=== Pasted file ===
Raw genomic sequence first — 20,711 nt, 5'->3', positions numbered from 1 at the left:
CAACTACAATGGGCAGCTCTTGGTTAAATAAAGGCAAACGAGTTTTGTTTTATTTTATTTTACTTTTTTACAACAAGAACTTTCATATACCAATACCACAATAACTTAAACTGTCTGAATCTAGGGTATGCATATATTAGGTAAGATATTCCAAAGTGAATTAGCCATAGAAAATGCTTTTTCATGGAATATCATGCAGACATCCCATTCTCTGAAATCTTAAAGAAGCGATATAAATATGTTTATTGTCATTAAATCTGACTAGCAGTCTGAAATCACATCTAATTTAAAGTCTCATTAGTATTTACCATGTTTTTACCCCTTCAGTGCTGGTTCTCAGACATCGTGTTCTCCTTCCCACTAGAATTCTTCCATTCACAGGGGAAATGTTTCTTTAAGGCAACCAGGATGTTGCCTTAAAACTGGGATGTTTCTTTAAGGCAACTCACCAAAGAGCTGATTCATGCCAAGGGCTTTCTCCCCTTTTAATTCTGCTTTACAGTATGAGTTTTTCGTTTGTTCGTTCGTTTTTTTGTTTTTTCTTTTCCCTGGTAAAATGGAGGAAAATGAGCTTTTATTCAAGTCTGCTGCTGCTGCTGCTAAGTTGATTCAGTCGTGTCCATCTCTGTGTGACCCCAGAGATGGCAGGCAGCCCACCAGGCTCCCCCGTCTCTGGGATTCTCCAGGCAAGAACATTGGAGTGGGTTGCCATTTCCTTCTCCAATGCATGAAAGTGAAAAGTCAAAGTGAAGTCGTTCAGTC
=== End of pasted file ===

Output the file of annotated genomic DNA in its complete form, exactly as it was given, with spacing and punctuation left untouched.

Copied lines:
Raw genomic sequence first — 20,711 nt, 5'->3', positions numbered from 1 at the left:
CAACTACAATGGGCAGCTCTTGGTTAAATAAAGGCAAACGAGTTTTGTTTTATTTTATTTTACTTTTTTACAACAAGAACTTTCATATACCAATACCACAATAACTTAAACTGTCTGAATCTAGGGTATGCATATATTAGGTAAGATATTCCAAAGTGAATTAGCCATAGAAAATGCTTTTTCATGGAATATCATGCAGACATCCCATTCTCTGAAATCTTAAAGAAGCGATATAAATATGTTTATTGTCATTAAATCTGACTAGCAGTCTGAAATCACATCTAATTTAAAGTCTCATTAGTATTTACCATGTTTTTACCCCTTCAGTGCTGGTTCTCAGACATCGTGTTCTCCTTCCCACTAGAATTCTTCCATTCACAGGGGAAATGTTTCTTTAAGGCAACCAGGATGTTGCCTTAAAACTGGGATGTTTCTTTAAGGCAACTCACCAAAGAGCTGATTCATGCCAAGGGCTTTCTCCCCTTTTAATTCTGCTTTACAGTATGAGTTTTTCGTTTGTTCGTTCGTTTTTTTGTTTTTTCTTTTCCCTGGTAAAATGGAGGAAAATGAGCTTTTATTCAAGTCTGCTGCTGCTGCTGCTAAGTTGATTCAGTCGTGTCCATCTCTGTGTGACCCCAGAGATGGCAGGCAGCCCACCAGGCTCCCCCGTCTCTGGGATTCTCCAGGCAAGAACATTGGAGTGGGTTGCCATTTCCTTCTCCAATGCATGAAAGTGAAAAGTCAAAGTGAAGTCGTTCAGTC